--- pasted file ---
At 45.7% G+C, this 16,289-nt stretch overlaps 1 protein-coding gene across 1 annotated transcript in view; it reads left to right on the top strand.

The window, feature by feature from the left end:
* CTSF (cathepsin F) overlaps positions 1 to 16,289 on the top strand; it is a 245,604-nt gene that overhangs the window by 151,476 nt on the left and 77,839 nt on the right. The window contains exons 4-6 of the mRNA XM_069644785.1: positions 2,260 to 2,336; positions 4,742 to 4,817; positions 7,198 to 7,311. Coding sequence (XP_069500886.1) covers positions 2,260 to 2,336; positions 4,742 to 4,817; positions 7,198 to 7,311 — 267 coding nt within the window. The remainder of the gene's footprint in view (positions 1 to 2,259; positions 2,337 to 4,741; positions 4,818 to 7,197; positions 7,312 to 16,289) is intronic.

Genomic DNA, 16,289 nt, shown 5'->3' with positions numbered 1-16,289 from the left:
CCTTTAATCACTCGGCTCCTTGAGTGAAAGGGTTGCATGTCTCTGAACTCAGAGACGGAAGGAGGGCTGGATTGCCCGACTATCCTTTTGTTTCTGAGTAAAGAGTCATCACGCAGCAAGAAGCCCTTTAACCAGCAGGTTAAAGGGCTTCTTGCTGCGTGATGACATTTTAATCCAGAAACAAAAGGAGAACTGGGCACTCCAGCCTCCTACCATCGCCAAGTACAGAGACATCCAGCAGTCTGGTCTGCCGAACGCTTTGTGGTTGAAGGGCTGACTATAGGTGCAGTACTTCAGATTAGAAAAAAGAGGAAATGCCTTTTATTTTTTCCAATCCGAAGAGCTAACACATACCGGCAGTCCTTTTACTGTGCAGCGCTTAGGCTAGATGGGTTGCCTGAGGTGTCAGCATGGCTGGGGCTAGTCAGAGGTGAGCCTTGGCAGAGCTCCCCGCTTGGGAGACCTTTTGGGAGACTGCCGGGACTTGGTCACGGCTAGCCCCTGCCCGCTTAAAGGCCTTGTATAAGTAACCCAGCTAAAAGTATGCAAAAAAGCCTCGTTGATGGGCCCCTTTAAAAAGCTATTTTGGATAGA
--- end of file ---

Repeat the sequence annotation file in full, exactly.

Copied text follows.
At 45.7% G+C, this 16,289-nt stretch overlaps 1 protein-coding gene across 1 annotated transcript in view; it reads left to right on the top strand.

The window, feature by feature from the left end:
* CTSF (cathepsin F) overlaps positions 1 to 16,289 on the top strand; it is a 245,604-nt gene that overhangs the window by 151,476 nt on the left and 77,839 nt on the right. The window contains exons 4-6 of the mRNA XM_069644785.1: positions 2,260 to 2,336; positions 4,742 to 4,817; positions 7,198 to 7,311. Coding sequence (XP_069500886.1) covers positions 2,260 to 2,336; positions 4,742 to 4,817; positions 7,198 to 7,311 — 267 coding nt within the window. The remainder of the gene's footprint in view (positions 1 to 2,259; positions 2,337 to 4,741; positions 4,818 to 7,197; positions 7,312 to 16,289) is intronic.

Genomic DNA, 16,289 nt, shown 5'->3' with positions numbered 1-16,289 from the left:
CCTTTAATCACTCGGCTCCTTGAGTGAAAGGGTTGCATGTCTCTGAACTCAGAGACGGAAGGAGGGCTGGATTGCCCGACTATCCTTTTGTTTCTGAGTAAAGAGTCATCACGCAGCAAGAAGCCCTTTAACCAGCAGGTTAAAGGGCTTCTTGCTGCGTGATGACATTTTAATCCAGAAACAAAAGGAGAACTGGGCACTCCAGCCTCCTACCATCGCCAAGTACAGAGACATCCAGCAGTCTGGTCTGCCGAACGCTTTGTGGTTGAAGGGCTGACTATAGGTGCAGTACTTCAGATTAGAAAAAAGAGGAAATGCCTTTTATTTTTTCCAATCCGAAGAGCTAACACATACCGGCAGTCCTTTTACTGTGCAGCGCTTAGGCTAGATGGGTTGCCTGAGGTGTCAGCATGGCTGGGGCTAGTCAGAGGTGAGCCTTGGCAGAGCTCCCCGCTTGGGAGACCTTTTGGGAGACTGCCGGGACTTGGTCACGGCTAGCCCCTGCCCGCTTAAAGGCCTTGTATAAGTAACCCAGCTAAAAGTATGCAAAAAAGCCTCGTTGATGGGCCCCTTTAAAAAGCTATTTTGGATAGA